Stories about anti-immigrant raids and deportations can take on a sheen of the generic: a series of action-movie snapshots coupled with thousand-foot views of policy, statistics and ideology that tackle the facts but miss the eye-level truth.
“As a result of bad public policy, there’s a lot of distortion of what is actually happening on the border right now by politicians. So I just try and capture the reality of it as best I can, and listen, and represent all sides.”
As conversations about undocumented immigrants erode into partisan debates and decisions about many thousands of futures are reduced to bargaining chips, it’s also easy to lose sight of what stories have come before, when readers were perhaps paying less attention. Richard Marosi of the Los Angeles Times has been on the border beat for more than a dozen years; he shared his take on how to get it right.
The six stories in the “Without a Country” series, for which Marosi became a Pulitzer finalist, are satisfyingly distinct in a sea of generalizations. Even six years later, they feel as immediate as when they were published.
In one, Marosi watches a 20-year-old try to catch a train going over the border by clinging to its underbelly. In another, U.S. citizens turned back from an immigration checkpoint sell pieces of the dismantled border wall for scrap metal to pay a smuggler for passage home. In a third, a man snagged by mistaken identity sees his daughters slip away to American parents as his attempts to rejoin them in the States are rebuffed again and again.
Though the narratives are gripping and Marosi’s storytelling cinematic – and the situations he writes about often extreme or barely believable – the specificity of the voices and experiences preserves his subjects’ uniqueness without losing sight of their universality.
I recently spoke by phone about how Marosi found the stories in “Without a Country” and what reporters still miss about border stories. An edited transcript of our conversation follows.
Can you tell me a little bit about how this project got started? Did you know you were starting a series?
I’d been covering the border for several years already. Like so many of my other projects, this just came about with serendipity. I was working on a story about an ICE [Immigration and Customs Enforcement] program that shuttled immigrants to other parts of the border to kind of slow or break the cycle of deportation and return. I was hanging out in Mexicali late one night, and there were just hordes of immigrants crossing, and then they started telling me their stories. This was at a time when the Obama administration was deporting about 400,000 a year. The statistic was out there, but no one really had followed up on what happened after these folks were deported.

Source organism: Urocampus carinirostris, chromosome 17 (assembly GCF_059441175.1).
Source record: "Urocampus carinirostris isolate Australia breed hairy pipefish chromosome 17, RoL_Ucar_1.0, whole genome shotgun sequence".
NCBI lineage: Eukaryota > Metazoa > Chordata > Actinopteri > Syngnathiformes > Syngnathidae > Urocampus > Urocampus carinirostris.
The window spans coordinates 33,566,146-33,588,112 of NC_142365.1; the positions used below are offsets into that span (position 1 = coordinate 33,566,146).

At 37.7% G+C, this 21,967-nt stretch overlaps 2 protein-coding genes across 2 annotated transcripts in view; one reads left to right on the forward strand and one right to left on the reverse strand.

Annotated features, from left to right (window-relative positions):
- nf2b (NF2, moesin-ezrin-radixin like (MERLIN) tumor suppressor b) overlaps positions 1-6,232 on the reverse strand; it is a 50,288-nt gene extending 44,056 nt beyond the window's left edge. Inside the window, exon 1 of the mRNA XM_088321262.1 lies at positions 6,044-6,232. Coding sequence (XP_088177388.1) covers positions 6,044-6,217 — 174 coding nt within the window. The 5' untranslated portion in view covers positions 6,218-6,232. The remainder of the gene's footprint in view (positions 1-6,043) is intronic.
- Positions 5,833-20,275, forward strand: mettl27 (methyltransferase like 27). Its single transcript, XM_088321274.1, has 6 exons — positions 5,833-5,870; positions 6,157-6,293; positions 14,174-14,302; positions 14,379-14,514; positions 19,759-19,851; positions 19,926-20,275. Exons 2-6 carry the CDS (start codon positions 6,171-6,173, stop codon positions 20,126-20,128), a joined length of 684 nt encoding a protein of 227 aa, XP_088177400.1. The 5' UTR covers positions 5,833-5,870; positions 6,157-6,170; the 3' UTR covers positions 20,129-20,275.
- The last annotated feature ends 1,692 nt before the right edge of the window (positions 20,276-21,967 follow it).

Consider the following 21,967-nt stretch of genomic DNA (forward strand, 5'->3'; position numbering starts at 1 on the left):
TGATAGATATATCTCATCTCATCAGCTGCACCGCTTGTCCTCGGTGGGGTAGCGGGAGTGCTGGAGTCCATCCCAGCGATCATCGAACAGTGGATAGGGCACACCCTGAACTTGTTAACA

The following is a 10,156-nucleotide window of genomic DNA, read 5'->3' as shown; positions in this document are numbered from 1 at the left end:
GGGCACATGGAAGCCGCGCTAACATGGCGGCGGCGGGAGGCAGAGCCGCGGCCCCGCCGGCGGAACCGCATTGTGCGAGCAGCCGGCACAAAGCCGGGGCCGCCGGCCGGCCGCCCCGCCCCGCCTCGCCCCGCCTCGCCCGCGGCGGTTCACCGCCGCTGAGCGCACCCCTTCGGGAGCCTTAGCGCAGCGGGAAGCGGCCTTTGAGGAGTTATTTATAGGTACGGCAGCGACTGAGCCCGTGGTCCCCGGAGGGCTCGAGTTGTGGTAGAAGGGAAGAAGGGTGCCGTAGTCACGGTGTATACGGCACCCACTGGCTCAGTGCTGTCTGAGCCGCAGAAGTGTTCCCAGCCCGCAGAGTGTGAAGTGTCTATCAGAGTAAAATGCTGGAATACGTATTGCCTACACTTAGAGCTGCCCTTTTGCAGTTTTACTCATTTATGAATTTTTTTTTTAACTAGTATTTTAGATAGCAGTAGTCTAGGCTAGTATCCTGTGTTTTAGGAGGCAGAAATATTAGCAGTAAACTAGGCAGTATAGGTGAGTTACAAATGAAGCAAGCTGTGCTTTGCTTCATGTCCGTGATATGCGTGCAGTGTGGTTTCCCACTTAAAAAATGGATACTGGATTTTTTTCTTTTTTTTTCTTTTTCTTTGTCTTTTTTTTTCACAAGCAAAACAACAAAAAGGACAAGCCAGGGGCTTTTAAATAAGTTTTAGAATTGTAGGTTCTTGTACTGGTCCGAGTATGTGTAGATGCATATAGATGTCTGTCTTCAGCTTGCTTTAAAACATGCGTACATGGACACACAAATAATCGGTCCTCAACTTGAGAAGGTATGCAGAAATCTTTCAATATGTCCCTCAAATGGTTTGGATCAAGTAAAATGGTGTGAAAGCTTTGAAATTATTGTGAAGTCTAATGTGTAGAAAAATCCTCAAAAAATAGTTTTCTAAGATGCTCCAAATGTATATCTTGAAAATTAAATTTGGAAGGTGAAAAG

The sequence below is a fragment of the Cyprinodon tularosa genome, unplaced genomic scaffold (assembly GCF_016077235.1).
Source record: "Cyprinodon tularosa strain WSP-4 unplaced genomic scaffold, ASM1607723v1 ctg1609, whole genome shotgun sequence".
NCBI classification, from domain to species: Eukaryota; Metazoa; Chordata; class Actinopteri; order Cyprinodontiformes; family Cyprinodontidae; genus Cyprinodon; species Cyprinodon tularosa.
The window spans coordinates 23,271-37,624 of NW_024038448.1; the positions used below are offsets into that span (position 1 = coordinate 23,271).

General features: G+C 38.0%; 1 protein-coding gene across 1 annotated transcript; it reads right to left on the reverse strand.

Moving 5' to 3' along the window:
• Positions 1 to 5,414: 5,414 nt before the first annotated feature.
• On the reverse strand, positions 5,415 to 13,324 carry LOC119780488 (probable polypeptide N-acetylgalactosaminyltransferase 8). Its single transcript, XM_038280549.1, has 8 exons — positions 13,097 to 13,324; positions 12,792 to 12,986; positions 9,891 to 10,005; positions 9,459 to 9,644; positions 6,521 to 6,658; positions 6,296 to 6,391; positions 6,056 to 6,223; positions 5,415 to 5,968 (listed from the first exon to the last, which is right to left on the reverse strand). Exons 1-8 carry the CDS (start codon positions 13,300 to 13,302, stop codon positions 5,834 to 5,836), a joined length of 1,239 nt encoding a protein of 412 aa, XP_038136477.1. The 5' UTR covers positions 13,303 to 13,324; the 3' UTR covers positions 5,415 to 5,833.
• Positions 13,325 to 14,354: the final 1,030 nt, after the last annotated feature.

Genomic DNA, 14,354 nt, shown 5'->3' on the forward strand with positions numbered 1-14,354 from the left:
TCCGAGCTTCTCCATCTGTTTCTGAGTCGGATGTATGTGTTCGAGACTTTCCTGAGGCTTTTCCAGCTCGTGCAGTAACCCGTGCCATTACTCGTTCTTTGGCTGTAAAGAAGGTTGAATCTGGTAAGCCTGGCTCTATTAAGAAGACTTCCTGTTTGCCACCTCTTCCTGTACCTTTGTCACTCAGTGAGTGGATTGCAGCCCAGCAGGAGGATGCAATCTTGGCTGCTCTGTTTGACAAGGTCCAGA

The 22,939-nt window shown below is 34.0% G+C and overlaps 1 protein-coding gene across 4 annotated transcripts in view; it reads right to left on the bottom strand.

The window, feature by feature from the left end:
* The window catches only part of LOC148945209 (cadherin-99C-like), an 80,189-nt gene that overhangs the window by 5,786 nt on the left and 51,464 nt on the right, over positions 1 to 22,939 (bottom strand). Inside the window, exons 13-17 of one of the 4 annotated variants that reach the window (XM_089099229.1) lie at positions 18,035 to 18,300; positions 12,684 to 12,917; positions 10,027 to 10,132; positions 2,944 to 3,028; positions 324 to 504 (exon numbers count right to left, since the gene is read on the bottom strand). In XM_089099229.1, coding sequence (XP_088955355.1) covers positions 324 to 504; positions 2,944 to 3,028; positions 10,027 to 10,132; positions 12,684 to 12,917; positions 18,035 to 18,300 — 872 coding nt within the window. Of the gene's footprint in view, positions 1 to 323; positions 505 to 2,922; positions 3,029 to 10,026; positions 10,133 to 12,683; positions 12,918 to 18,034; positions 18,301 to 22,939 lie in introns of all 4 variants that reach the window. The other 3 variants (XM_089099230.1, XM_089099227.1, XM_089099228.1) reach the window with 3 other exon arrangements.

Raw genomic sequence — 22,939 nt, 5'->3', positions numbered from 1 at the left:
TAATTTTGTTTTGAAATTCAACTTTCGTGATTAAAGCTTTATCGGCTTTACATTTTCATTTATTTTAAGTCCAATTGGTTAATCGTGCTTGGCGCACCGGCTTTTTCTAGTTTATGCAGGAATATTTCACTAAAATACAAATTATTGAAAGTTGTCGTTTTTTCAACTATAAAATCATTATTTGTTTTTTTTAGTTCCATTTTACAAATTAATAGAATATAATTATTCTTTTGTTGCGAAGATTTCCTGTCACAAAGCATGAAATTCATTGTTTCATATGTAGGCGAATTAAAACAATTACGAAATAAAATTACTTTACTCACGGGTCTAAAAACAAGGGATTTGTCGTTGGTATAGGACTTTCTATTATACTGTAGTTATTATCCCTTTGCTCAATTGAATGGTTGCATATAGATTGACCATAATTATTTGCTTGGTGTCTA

I went to the Hotel of the Deported down there in Mexicali, and you walked in there and it felt like a displacement camp. This carpet of people all along the big corridor. I thought, oh my God, this is unbelievable. That was my first inkling that there was a bigger series out of this, that I could do a collection of stories. And one grew out of the other, and it turned into a six-part series from different parts along the border.
Because I’ve been covering immigrant stories for years, I had a high threshold for them. It’s got to be something new, because you talk to most immigrants, they have incredible human tales. So unless they tell me something new about the border, I’m not going to write about it. Hanging out at that hotel, talking to hundreds of immigrants, it was jaw-dropping stuff. I couldn’t believe what was spilling out from these guys. I thought I’d heard every single immigrant story. And I thought, oh my God, this is big. This is amazing.
“Every time you humanize Mexican immigrants, it’s inevitable that you’re going to get a lot of hate mail. Anything that kind of tells a story from their perspective, or reaches out and includes perspectives of the folks that are most affected by immigration policies. There’s a lot of hate out there. The job is getting it all right.”
The first story I did was about this kid, Luis Luna, and that came about just from hanging out in Nogales and stumbling upon it. I couldn’t believe his story.
I had no idea that he’d be back in the U.S. when I was checking up with him over the years, and then he finally got to L.A. and told me the story. That last story left out a big chunk. He almost died. It was an epic in itself. We all know those terrible, you know, struggling immigrant stories about crossing the border. And his was so harrowing. I wrote it up, but we decided – there’s not much new here. So we took all that out and focused on how he was living in L.A., his job, back living in the shadows of the United States but happy – we thought that was worthy of another story.